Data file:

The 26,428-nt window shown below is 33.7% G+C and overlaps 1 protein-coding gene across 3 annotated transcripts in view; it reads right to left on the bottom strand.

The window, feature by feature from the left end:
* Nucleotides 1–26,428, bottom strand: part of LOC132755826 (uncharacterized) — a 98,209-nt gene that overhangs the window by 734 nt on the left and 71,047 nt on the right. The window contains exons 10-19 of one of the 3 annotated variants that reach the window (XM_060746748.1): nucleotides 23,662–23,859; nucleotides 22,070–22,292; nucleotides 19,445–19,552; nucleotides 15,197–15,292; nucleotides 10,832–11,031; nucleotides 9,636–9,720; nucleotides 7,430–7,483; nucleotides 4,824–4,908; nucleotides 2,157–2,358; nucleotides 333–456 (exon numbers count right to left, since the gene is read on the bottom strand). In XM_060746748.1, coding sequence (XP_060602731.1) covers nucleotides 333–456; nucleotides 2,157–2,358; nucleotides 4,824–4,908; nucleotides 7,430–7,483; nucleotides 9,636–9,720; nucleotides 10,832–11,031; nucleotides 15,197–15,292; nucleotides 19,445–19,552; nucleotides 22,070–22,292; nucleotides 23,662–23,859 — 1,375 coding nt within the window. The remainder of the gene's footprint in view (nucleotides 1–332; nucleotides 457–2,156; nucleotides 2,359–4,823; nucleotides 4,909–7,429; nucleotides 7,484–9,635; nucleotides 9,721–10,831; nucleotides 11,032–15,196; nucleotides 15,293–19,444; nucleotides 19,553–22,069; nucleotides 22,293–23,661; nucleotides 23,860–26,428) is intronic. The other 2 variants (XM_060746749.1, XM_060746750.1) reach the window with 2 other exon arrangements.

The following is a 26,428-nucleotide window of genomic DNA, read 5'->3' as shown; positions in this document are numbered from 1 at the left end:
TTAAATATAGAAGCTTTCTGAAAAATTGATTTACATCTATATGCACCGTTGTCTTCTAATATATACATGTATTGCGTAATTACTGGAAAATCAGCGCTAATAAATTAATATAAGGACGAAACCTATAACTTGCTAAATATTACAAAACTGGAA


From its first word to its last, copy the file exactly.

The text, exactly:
The 26,428-nt window shown below is 33.7% G+C and overlaps 1 protein-coding gene across 3 annotated transcripts in view; it reads right to left on the bottom strand.

The window, feature by feature from the left end:
* Nucleotides 1–26,428, bottom strand: part of LOC132755826 (uncharacterized) — a 98,209-nt gene that overhangs the window by 734 nt on the left and 71,047 nt on the right. The window contains exons 10-19 of one of the 3 annotated variants that reach the window (XM_060746748.1): nucleotides 23,662–23,859; nucleotides 22,070–22,292; nucleotides 19,445–19,552; nucleotides 15,197–15,292; nucleotides 10,832–11,031; nucleotides 9,636–9,720; nucleotides 7,430–7,483; nucleotides 4,824–4,908; nucleotides 2,157–2,358; nucleotides 333–456 (exon numbers count right to left, since the gene is read on the bottom strand). In XM_060746748.1, coding sequence (XP_060602731.1) covers nucleotides 333–456; nucleotides 2,157–2,358; nucleotides 4,824–4,908; nucleotides 7,430–7,483; nucleotides 9,636–9,720; nucleotides 10,832–11,031; nucleotides 15,197–15,292; nucleotides 19,445–19,552; nucleotides 22,070–22,292; nucleotides 23,662–23,859 — 1,375 coding nt within the window. The remainder of the gene's footprint in view (nucleotides 1–332; nucleotides 457–2,156; nucleotides 2,359–4,823; nucleotides 4,909–7,429; nucleotides 7,484–9,635; nucleotides 9,721–10,831; nucleotides 11,032–15,196; nucleotides 15,293–19,444; nucleotides 19,553–22,069; nucleotides 22,293–23,661; nucleotides 23,860–26,428) is intronic. The other 2 variants (XM_060746749.1, XM_060746750.1) reach the window with 2 other exon arrangements.

The following is a 26,428-nucleotide window of genomic DNA, read 5'->3' as shown; positions in this document are numbered from 1 at the left end:
TTAAATATAGAAGCTTTCTGAAAAATTGATTTACATCTATATGCACCGTTGTCTTCTAATATATACATGTATTGCGTAATTACTGGAAAATCAGCGCTAATAAATTAATATAAGGACGAAACCTATAACTTGCTAAATATTACAAAACTGGAA